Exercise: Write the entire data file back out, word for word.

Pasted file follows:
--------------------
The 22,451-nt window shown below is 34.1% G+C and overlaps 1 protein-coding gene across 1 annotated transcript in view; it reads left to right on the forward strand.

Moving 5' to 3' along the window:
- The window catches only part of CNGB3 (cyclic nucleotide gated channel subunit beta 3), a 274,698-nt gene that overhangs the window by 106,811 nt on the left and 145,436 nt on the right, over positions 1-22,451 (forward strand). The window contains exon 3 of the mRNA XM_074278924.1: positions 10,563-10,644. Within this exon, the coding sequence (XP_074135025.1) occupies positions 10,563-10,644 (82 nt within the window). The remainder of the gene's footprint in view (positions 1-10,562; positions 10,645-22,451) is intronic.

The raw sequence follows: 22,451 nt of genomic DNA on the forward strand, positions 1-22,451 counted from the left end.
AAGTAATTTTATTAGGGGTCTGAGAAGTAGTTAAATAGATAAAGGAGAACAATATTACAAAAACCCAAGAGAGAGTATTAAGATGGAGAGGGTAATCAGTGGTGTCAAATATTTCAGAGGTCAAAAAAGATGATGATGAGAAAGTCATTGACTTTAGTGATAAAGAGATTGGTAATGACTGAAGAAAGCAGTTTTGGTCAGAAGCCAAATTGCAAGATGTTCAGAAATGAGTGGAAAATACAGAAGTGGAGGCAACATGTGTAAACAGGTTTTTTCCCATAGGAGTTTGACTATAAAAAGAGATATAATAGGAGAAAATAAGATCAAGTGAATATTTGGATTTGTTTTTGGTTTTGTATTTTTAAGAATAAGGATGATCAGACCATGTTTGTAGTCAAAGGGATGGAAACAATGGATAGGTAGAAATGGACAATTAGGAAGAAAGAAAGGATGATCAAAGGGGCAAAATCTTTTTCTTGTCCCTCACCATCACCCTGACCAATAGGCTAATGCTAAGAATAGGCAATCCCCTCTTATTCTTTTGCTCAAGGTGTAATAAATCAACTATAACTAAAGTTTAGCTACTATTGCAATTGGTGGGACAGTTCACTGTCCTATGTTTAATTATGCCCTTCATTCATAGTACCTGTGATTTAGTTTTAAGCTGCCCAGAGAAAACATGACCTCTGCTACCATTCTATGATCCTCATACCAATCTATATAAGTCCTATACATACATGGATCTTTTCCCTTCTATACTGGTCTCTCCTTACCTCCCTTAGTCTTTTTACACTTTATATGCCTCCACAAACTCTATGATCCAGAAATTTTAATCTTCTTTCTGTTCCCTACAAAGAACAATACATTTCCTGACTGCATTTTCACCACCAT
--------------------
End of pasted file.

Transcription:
The 22,451-nt window shown below is 34.1% G+C and overlaps 1 protein-coding gene across 1 annotated transcript in view; it reads left to right on the forward strand.

Moving 5' to 3' along the window:
- The window catches only part of CNGB3 (cyclic nucleotide gated channel subunit beta 3), a 274,698-nt gene that overhangs the window by 106,811 nt on the left and 145,436 nt on the right, over positions 1-22,451 (forward strand). The window contains exon 3 of the mRNA XM_074278924.1: positions 10,563-10,644. Within this exon, the coding sequence (XP_074135025.1) occupies positions 10,563-10,644 (82 nt within the window). The remainder of the gene's footprint in view (positions 1-10,562; positions 10,645-22,451) is intronic.

The raw sequence follows: 22,451 nt of genomic DNA on the forward strand, positions 1-22,451 counted from the left end.
AAGTAATTTTATTAGGGGTCTGAGAAGTAGTTAAATAGATAAAGGAGAACAATATTACAAAAACCCAAGAGAGAGTATTAAGATGGAGAGGGTAATCAGTGGTGTCAAATATTTCAGAGGTCAAAAAAGATGATGATGAGAAAGTCATTGACTTTAGTGATAAAGAGATTGGTAATGACTGAAGAAAGCAGTTTTGGTCAGAAGCCAAATTGCAAGATGTTCAGAAATGAGTGGAAAATACAGAAGTGGAGGCAACATGTGTAAACAGGTTTTTTCCCATAGGAGTTTGACTATAAAAAGAGATATAATAGGAGAAAATAAGATCAAGTGAATATTTGGATTTGTTTTTGGTTTTGTATTTTTAAGAATAAGGATGATCAGACCATGTTTGTAGTCAAAGGGATGGAAACAATGGATAGGTAGAAATGGACAATTAGGAAGAAAGAAAGGATGATCAAAGGGGCAAAATCTTTTTCTTGTCCCTCACCATCACCCTGACCAATAGGCTAATGCTAAGAATAGGCAATCCCCTCTTATTCTTTTGCTCAAGGTGTAATAAATCAACTATAACTAAAGTTTAGCTACTATTGCAATTGGTGGGACAGTTCACTGTCCTATGTTTAATTATGCCCTTCATTCATAGTACCTGTGATTTAGTTTTAAGCTGCCCAGAGAAAACATGACCTCTGCTACCATTCTATGATCCTCATACCAATCTATATAAGTCCTATACATACATGGATCTTTTCCCTTCTATACTGGTCTCTCCTTACCTCCCTTAGTCTTTTTACACTTTATATGCCTCCACAAACTCTATGATCCAGAAATTTTAATCTTCTTTCTGTTCCCTACAAAGAACAATACATTTCCTGACTGCATTTTCACCACCAT